We don’t live long enough


I was driving home the other day and I was sitting at a street light watching someone pull out a cigarette and unabashedly light it up. It’s sad that people in this country still smoke I thought as I literally drove by a billboard on Santa Monica Boulevard that counts the Tobacco related deaths each year (~100,000 so far). 100,000 and its only March! But then I started thinking some more. There was an all out war against the tobacco industry in the 90s and early 2000s which resulted in significant changes in the tobacco industry and also tobacco related deaths, but during that time we started seeing the USA slip further and further down the WHO ranking of healthcare systems in the world. I’m not saying that when more people smoke our healthcare does better, but I am saying that if we changed a social staple that was killing so many people, shouldn’t our healthcare ranking reflect that? I automatically picked a developed country I wanted to compare the USA with. Japan was the winner.

skull-and-bones1.jpgJapan is very developed socially, economically, and within their healthcare system. The Japanese government covers 70% of all healthcare costs for all of its citizens and the citizens are responsible for the other 30%. There is universal healthcare in Japan. There is not in the United States. And even “Obama-care” will not be a single payer system. This is not a political blog, and the reason for this post is about healthcare outcomes, not systems per-se.

Here is where my mind gets blown. And I know this doesn’t relate to physical therapy but I felt these stats needed to be shared:

People might argue that because Americans probably still smoke more there are worse healthcare outcomes but the average cigarettes per adult per year: USA 1200     Japan 2025 (link)

Okay, so if it’s not cigarettes that are killing americans it must be that we are overworked but Work Hours per week USA 34     Japan 35 so there’s no real difference there. (link)

So it must be the awful diet of the Americans that leads to a worse healthcare rating. I mean over 60% of the people in this country are overweight or obese but the Percentage of diet made up of carbohydrates: USA less than 50%     Japan 55-60%. (link)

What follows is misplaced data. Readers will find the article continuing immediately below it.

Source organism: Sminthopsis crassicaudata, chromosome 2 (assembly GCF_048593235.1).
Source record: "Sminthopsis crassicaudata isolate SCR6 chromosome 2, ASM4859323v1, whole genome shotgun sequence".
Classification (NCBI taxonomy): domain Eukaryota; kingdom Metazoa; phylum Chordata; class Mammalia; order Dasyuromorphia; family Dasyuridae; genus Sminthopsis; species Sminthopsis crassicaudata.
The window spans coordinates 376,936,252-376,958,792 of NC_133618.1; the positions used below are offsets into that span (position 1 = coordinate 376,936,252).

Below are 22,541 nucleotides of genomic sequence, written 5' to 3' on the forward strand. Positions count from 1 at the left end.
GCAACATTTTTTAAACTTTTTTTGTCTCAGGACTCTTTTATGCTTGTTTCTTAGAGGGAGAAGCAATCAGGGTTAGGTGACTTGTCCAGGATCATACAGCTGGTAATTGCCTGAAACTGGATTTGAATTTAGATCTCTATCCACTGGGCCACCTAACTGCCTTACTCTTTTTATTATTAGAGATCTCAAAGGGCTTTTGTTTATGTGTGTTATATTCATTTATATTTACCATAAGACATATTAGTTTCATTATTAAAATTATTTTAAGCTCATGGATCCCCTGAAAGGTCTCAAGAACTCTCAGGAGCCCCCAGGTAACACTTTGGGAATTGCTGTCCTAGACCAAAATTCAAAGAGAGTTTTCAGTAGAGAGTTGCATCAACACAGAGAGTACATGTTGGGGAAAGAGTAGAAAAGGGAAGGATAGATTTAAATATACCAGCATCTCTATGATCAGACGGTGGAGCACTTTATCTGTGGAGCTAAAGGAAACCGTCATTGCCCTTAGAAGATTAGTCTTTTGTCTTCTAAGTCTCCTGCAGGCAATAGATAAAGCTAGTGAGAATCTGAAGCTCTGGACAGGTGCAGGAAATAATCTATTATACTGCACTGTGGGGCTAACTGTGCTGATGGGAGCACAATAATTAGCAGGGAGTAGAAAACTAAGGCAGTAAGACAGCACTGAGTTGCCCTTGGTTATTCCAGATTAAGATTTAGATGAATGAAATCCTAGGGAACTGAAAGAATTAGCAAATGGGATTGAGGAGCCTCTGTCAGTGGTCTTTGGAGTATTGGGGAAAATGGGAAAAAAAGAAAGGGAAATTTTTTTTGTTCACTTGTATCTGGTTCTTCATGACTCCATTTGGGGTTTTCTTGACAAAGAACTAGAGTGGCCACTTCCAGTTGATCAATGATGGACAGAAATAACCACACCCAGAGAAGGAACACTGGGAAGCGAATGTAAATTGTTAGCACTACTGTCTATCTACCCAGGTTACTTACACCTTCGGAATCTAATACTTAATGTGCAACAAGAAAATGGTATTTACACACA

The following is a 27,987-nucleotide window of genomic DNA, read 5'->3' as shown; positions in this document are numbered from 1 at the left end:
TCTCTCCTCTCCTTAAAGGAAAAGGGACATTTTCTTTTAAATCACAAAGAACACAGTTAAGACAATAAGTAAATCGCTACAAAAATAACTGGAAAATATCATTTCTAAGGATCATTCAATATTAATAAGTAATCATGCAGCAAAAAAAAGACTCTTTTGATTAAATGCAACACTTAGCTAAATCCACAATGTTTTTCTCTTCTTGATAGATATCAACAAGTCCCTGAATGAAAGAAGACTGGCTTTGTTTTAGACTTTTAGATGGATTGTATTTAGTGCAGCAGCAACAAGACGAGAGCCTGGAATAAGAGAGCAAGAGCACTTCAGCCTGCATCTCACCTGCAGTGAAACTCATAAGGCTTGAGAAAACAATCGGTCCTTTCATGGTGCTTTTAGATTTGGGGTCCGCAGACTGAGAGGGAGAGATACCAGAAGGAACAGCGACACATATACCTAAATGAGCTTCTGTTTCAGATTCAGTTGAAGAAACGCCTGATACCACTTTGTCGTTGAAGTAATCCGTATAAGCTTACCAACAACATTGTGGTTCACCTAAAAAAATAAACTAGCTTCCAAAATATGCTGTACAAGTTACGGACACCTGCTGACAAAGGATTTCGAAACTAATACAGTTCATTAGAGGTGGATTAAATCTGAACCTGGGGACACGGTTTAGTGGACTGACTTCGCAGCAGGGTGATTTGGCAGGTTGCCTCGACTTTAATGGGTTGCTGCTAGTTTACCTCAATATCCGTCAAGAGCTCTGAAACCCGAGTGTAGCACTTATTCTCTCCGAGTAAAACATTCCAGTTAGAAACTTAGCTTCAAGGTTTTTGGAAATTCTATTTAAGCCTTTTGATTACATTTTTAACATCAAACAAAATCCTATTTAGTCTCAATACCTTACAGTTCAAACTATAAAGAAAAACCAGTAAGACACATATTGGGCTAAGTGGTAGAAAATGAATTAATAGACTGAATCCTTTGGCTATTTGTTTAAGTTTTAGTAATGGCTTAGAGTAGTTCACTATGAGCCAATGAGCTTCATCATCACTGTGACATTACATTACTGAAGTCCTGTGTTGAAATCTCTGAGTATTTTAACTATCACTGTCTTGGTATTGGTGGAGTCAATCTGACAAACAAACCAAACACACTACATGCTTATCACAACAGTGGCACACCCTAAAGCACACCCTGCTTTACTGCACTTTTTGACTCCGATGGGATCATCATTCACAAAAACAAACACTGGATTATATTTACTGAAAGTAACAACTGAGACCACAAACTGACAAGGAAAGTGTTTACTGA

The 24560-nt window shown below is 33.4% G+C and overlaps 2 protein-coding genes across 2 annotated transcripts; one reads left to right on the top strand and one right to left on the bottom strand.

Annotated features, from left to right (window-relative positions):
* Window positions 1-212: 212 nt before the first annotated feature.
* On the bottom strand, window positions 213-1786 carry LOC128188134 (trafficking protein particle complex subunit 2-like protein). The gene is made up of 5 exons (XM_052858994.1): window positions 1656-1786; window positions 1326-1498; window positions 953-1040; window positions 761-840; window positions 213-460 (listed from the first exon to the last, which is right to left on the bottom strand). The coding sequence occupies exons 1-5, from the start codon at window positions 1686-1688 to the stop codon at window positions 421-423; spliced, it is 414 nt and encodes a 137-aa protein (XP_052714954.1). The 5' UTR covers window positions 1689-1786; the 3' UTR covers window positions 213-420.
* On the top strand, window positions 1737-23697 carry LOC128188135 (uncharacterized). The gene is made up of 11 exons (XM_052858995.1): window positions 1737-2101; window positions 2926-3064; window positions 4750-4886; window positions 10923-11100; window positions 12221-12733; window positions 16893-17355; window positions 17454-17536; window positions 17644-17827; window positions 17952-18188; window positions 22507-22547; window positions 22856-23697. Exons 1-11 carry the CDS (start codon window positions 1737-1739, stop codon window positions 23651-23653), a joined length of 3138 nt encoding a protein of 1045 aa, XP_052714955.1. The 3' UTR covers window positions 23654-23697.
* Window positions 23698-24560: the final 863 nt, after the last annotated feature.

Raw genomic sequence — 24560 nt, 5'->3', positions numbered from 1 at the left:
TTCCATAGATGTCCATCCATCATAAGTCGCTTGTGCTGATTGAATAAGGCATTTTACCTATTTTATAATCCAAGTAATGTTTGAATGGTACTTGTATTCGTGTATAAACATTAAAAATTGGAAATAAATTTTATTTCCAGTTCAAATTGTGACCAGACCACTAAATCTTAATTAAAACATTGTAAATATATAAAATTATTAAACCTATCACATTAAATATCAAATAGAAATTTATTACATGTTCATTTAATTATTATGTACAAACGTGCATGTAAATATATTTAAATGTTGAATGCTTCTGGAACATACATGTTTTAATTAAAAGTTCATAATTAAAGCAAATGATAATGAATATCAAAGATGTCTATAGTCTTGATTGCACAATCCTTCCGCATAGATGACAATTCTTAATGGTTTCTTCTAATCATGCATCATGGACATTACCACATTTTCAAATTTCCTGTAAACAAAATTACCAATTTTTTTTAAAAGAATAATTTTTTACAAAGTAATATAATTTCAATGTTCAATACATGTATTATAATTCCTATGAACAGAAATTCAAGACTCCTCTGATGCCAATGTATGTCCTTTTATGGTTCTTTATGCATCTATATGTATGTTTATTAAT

But Americans eat more! Well, because of the difference in statures of Americans and Japanese it has been calculated that there is about a 200 calorie difference to maintain baseline metabolic function per day. On average an American adult eats 2170 calories while a Japanese adult east 1930 calories per day. Let’s call this one a tie. (i’ll include my reference here. the other stats are really easy to find)

 

Okay fine, we all know that the USA spends the most world-wide when it comes to healthcare but Japan must be up there too with such good rankings. In reality, among 13 industrialized countries in 2008, Japan spent the LEAST per capita on healthcare out of all of them. USA spent the most    Japan spent the least (link)

Also, I’ll let you know that stress levels are reported roughly the same between the two countries as well.

So, the Japanese smoke more, work more/same, are just as stressed, eat more carbs and roughly the same calories for basic functioning, and spend significantly less on healthcare per year than the Americans but –

Life Expectancy – America 75.9 (CDC)     Japan 79.5 (W.H.O.)

A difference of four years! That’s a lot of life to be lived.

Here are some other numbers that I found interesting and may play a part in this

Average steps per day USA 5100 (liars)     Japan (7100) – 2000 steps a day makes a huge difference! (link)

Average doctor visits per year USA (3-4)     Japan 14.5 – there is value in taking care of yourself in Japan, but Japan has twice as many hospital beds as the USA and the average hospital stay is six times longer in Japan (link). This is likely due to costs being regulated by the government so this can happen, and with all this regulation there must be stunted growth in the Japanese economy, but that just was not true over the past year. Japan’s economy grew about twice as much as the USA’s in 2012.

I could car less about the regulations, or the smoking, or the steps per day or carbohydrates when it comes to healthcare. There is difficulty getting access to healthcare regardless of having health insurance in this country, and it’s being reflected in our outcomes. By the way ,the World Health Organization ranked our healthcare system 37th and Japan’s 10th. Some other notables that were ranked ahead of the USA were Costa Rica, Columbia, Malta, and Italy.

Always Evolve,

Mike

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